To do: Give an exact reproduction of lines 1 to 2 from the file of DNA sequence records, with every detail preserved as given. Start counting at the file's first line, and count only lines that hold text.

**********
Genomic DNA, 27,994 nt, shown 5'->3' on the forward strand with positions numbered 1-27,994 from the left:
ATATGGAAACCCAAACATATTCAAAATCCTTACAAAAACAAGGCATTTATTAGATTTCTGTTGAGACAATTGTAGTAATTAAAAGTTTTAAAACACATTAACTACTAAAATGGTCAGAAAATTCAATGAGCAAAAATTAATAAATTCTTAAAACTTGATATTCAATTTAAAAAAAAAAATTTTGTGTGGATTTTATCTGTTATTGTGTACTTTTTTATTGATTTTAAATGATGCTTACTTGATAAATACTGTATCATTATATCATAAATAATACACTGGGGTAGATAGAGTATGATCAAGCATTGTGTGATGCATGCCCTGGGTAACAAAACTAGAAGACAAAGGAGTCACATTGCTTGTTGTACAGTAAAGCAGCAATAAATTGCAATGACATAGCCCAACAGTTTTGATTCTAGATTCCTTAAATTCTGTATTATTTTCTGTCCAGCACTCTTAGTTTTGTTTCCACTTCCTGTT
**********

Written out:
Genomic DNA, 27,994 nt, shown 5'->3' on the forward strand with positions numbered 1-27,994 from the left:
ATATGGAAACCCAAACATATTCAAAATCCTTACAAAAACAAGGCATTTATTAGATTTCTGTTGAGACAATTGTAGTAATTAAAAGTTTTAAAACACATTAACTACTAAAATGGTCAGAAAATTCAATGAGCAAAAATTAATAAATTCTTAAAACTTGATATTCAATTTAAAAAAAAAAATTTTGTGTGGATTTTATCTGTTATTGTGTACTTTTTTATTGATTTTAAATGATGCTTACTTGATAAATACTGTATCATTATATCATAAATAATACACTGGGGTAGATAGAGTATGATCAAGCATTGTGTGATGCATGCCCTGGGTAACAAAACTAGAAGACAAAGGAGTCACATTGCTTGTTGTACAGTAAAGCAGCAATAAATTGCAATGACATAGCCCAACAGTTTTGATTCTAGATTCCTTAAATTCTGTATTATTTTCTGTCCAGCACTCTTAGTTTTGTTTCCACTTCCTGTT